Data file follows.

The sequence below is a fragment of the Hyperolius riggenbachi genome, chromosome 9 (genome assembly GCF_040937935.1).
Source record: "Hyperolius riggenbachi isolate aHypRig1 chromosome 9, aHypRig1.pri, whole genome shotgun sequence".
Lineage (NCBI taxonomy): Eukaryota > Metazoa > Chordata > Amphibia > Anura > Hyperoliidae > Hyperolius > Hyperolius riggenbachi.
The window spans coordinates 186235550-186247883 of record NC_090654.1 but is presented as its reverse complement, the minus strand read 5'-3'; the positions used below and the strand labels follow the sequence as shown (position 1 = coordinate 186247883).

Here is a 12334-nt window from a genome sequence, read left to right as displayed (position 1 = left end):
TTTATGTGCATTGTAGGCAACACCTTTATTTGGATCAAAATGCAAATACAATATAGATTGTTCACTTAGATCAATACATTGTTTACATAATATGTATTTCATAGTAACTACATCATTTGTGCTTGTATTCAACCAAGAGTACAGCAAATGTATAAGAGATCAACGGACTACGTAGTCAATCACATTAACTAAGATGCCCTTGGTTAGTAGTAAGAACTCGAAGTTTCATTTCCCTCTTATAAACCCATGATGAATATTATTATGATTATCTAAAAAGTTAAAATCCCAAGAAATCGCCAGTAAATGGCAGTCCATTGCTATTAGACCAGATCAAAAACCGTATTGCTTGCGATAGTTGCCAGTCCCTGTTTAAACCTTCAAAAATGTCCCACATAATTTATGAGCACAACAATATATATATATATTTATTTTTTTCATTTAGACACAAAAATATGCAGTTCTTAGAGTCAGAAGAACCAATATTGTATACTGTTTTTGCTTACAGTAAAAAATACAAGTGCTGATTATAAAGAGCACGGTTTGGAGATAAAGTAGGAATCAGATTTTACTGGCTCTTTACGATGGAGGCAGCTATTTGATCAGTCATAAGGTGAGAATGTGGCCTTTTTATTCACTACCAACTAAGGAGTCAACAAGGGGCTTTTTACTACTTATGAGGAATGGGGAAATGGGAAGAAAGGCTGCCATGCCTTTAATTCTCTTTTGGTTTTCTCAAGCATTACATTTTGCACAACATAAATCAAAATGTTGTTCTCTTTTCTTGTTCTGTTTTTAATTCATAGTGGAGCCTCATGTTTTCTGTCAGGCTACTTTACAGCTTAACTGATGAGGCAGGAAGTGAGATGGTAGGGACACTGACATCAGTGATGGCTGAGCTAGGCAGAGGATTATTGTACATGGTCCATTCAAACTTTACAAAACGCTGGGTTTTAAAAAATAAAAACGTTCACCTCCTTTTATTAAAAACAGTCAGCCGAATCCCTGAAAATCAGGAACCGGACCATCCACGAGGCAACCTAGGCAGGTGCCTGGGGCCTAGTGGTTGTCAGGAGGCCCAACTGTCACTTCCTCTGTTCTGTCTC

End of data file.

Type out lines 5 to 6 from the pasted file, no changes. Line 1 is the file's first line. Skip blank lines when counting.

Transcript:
Here is a 12334-nt window from a genome sequence, read left to right as displayed (position 1 = left end):
TTTATGTGCATTGTAGGCAACACCTTTATTTGGATCAAAATGCAAATACAATATAGATTGTTCACTTAGATCAATACATTGTTTACATAATATGTATTTCATAGTAACTACATCATTTGTGCTTGTATTCAACCAAGAGTACAGCAAATGTATAAGAGATCAACGGACTACGTAGTCAATCACATTAACTAAGATGCCCTTGGTTAGTAGTAAGAACTCGAAGTTTCATTTCCCTCTTATAAACCCATGATGAATATTATTATGATTATCTAAAAAGTTAAAATCCCAAGAAATCGCCAGTAAATGGCAGTCCATTGCTATTAGACCAGATCAAAAACCGTATTGCTTGCGATAGTTGCCAGTCCCTGTTTAAACCTTCAAAAATGTCCCACATAATTTATGAGCACAACAATATATATATATATTTATTTTTTTCATTTAGACACAAAAATATGCAGTTCTTAGAGTCAGAAGAACCAATATTGTATACTGTTTTTGCTTACAGTAAAAAATACAAGTGCTGATTATAAAGAGCACGGTTTGGAGATAAAGTAGGAATCAGATTTTACTGGCTCTTTACGATGGAGGCAGCTATTTGATCAGTCATAAGGTGAGAATGTGGCCTTTTTATTCACTACCAACTAAGGAGTCAACAAGGGGCTTTTTACTACTTATGAGGAATGGGGAAATGGGAAGAAAGGCTGCCATGCCTTTAATTCTCTTTTGGTTTTCTCAAGCATTACATTTTGCACAACATAAATCAAAATGTTGTTCTCTTTTCTTGTTCTGTTTTTAATTCATAGTGGAGCCTCATGTTTTCTGTCAGGCTACTTTACAGCTTAACTGATGAGGCAGGAAGTGAGATGGTAGGGACACTGACATCAGTGATGGCTGAGCTAGGCAGAGGATTATTGTACATGGTCCATTCAAACTTTACAAAACGCTGGGTTTTAAAAAATAAAAACGTTCACCTCCTTTTATTAAAAACAGTCAGCCGAATCCCTGAAAATCAGGAACCGGACCATCCACGAGGCAACCTAGGCAGGTGCCTGGGGCCTAGTGGTTGTCAGGAGGCCCAACTGTCACTTCCTCTGTTCTGTCTC